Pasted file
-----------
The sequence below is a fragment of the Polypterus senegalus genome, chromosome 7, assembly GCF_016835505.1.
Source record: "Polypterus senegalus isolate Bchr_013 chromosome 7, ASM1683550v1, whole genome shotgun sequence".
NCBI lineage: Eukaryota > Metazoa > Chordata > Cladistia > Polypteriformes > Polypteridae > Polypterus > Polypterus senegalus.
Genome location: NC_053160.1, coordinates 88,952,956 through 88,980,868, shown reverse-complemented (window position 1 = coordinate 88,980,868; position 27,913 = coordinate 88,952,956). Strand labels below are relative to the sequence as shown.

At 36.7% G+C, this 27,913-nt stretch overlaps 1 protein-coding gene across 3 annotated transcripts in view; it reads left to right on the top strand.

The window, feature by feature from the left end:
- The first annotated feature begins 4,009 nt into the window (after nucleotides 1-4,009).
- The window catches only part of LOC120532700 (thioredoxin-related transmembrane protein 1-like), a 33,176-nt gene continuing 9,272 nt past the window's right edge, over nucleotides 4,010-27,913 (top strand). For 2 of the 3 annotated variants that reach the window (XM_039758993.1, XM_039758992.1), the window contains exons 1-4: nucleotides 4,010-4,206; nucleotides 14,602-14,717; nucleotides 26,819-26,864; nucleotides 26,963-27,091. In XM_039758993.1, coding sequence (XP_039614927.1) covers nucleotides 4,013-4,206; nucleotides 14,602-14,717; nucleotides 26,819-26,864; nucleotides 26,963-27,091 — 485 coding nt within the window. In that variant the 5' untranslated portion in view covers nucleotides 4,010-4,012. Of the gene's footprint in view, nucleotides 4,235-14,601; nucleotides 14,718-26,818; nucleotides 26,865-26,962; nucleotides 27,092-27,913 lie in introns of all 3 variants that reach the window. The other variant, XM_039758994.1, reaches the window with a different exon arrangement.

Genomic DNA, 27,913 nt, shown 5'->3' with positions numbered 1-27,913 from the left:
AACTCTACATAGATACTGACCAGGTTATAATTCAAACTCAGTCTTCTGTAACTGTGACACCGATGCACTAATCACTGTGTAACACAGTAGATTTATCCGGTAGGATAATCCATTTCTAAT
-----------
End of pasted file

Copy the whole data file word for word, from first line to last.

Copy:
The sequence below is a fragment of the Polypterus senegalus genome, chromosome 7, assembly GCF_016835505.1.
Source record: "Polypterus senegalus isolate Bchr_013 chromosome 7, ASM1683550v1, whole genome shotgun sequence".
NCBI lineage: Eukaryota > Metazoa > Chordata > Cladistia > Polypteriformes > Polypteridae > Polypterus > Polypterus senegalus.
Genome location: NC_053160.1, coordinates 88,952,956 through 88,980,868, shown reverse-complemented (window position 1 = coordinate 88,980,868; position 27,913 = coordinate 88,952,956). Strand labels below are relative to the sequence as shown.

At 36.7% G+C, this 27,913-nt stretch overlaps 1 protein-coding gene across 3 annotated transcripts in view; it reads left to right on the top strand.

The window, feature by feature from the left end:
- The first annotated feature begins 4,009 nt into the window (after nucleotides 1-4,009).
- The window catches only part of LOC120532700 (thioredoxin-related transmembrane protein 1-like), a 33,176-nt gene continuing 9,272 nt past the window's right edge, over nucleotides 4,010-27,913 (top strand). For 2 of the 3 annotated variants that reach the window (XM_039758993.1, XM_039758992.1), the window contains exons 1-4: nucleotides 4,010-4,206; nucleotides 14,602-14,717; nucleotides 26,819-26,864; nucleotides 26,963-27,091. In XM_039758993.1, coding sequence (XP_039614927.1) covers nucleotides 4,013-4,206; nucleotides 14,602-14,717; nucleotides 26,819-26,864; nucleotides 26,963-27,091 — 485 coding nt within the window. In that variant the 5' untranslated portion in view covers nucleotides 4,010-4,012. Of the gene's footprint in view, nucleotides 4,235-14,601; nucleotides 14,718-26,818; nucleotides 26,865-26,962; nucleotides 27,092-27,913 lie in introns of all 3 variants that reach the window. The other variant, XM_039758994.1, reaches the window with a different exon arrangement.

Genomic DNA, 27,913 nt, shown 5'->3' with positions numbered 1-27,913 from the left:
AACTCTACATAGATACTGACCAGGTTATAATTCAAACTCAGTCTTCTGTAACTGTGACACCGATGCACTAATCACTGTGTAACACAGTAGATTTATCCGGTAGGATAATCCATTTCTAAT